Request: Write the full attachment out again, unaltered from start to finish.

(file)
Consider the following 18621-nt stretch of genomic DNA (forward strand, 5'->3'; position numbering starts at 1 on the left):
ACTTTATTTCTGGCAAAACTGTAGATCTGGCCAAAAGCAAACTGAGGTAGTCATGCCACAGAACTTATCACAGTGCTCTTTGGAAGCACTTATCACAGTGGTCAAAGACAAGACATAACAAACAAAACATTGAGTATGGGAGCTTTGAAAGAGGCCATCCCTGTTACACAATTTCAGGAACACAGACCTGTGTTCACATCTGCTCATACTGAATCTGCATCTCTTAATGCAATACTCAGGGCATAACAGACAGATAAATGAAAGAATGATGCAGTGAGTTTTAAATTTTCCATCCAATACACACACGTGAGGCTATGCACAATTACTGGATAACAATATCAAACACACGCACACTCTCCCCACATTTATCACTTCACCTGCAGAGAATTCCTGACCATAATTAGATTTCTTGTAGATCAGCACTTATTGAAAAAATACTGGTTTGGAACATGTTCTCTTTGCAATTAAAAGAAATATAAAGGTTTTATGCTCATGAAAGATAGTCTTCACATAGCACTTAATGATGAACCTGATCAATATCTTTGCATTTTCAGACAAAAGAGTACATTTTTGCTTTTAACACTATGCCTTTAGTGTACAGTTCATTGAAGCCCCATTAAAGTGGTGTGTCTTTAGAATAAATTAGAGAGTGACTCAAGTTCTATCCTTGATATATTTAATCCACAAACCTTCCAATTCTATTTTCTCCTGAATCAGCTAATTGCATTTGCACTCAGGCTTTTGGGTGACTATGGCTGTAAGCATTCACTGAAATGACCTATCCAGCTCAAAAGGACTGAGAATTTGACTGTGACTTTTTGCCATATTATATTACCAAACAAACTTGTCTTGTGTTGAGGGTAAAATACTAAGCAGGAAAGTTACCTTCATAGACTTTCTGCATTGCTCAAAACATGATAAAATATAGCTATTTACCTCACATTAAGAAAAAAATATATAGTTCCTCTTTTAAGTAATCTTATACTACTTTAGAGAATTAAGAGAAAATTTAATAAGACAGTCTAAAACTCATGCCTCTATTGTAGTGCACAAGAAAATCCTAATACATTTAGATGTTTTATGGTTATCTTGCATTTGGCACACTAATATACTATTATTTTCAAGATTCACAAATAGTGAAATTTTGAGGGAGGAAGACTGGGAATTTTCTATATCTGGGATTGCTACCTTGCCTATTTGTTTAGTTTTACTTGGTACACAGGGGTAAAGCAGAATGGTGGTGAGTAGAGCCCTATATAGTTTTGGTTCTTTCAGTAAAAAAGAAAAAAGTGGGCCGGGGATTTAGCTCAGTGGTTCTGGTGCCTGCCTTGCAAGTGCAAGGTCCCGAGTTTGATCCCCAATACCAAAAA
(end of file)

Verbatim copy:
Consider the following 18621-nt stretch of genomic DNA (forward strand, 5'->3'; position numbering starts at 1 on the left):
ACTTTATTTCTGGCAAAACTGTAGATCTGGCCAAAAGCAAACTGAGGTAGTCATGCCACAGAACTTATCACAGTGCTCTTTGGAAGCACTTATCACAGTGGTCAAAGACAAGACATAACAAACAAAACATTGAGTATGGGAGCTTTGAAAGAGGCCATCCCTGTTACACAATTTCAGGAACACAGACCTGTGTTCACATCTGCTCATACTGAATCTGCATCTCTTAATGCAATACTCAGGGCATAACAGACAGATAAATGAAAGAATGATGCAGTGAGTTTTAAATTTTCCATCCAATACACACACGTGAGGCTATGCACAATTACTGGATAACAATATCAAACACACGCACACTCTCCCCACATTTATCACTTCACCTGCAGAGAATTCCTGACCATAATTAGATTTCTTGTAGATCAGCACTTATTGAAAAAATACTGGTTTGGAACATGTTCTCTTTGCAATTAAAAGAAATATAAAGGTTTTATGCTCATGAAAGATAGTCTTCACATAGCACTTAATGATGAACCTGATCAATATCTTTGCATTTTCAGACAAAAGAGTACATTTTTGCTTTTAACACTATGCCTTTAGTGTACAGTTCATTGAAGCCCCATTAAAGTGGTGTGTCTTTAGAATAAATTAGAGAGTGACTCAAGTTCTATCCTTGATATATTTAATCCACAAACCTTCCAATTCTATTTTCTCCTGAATCAGCTAATTGCATTTGCACTCAGGCTTTTGGGTGACTATGGCTGTAAGCATTCACTGAAATGACCTATCCAGCTCAAAAGGACTGAGAATTTGACTGTGACTTTTTGCCATATTATATTACCAAACAAACTTGTCTTGTGTTGAGGGTAAAATACTAAGCAGGAAAGTTACCTTCATAGACTTTCTGCATTGCTCAAAACATGATAAAATATAGCTATTTACCTCACATTAAGAAAAAAATATATAGTTCCTCTTTTAAGTAATCTTATACTACTTTAGAGAATTAAGAGAAAATTTAATAAGACAGTCTAAAACTCATGCCTCTATTGTAGTGCACAAGAAAATCCTAATACATTTAGATGTTTTATGGTTATCTTGCATTTGGCACACTAATATACTATTATTTTCAAGATTCACAAATAGTGAAATTTTGAGGGAGGAAGACTGGGAATTTTCTATATCTGGGATTGCTACCTTGCCTATTTGTTTAGTTTTACTTGGTACACAGGGGTAAAGCAGAATGGTGGTGAGTAGAGCCCTATATAGTTTTGGTTCTTTCAGTAAAAAAGAAAAAAGTGGGCCGGGGATTTAGCTCAGTGGTTCTGGTGCCTGCCTTGCAAGTGCAAGGTCCCGAGTTTGATCCCCAATACCAAAAA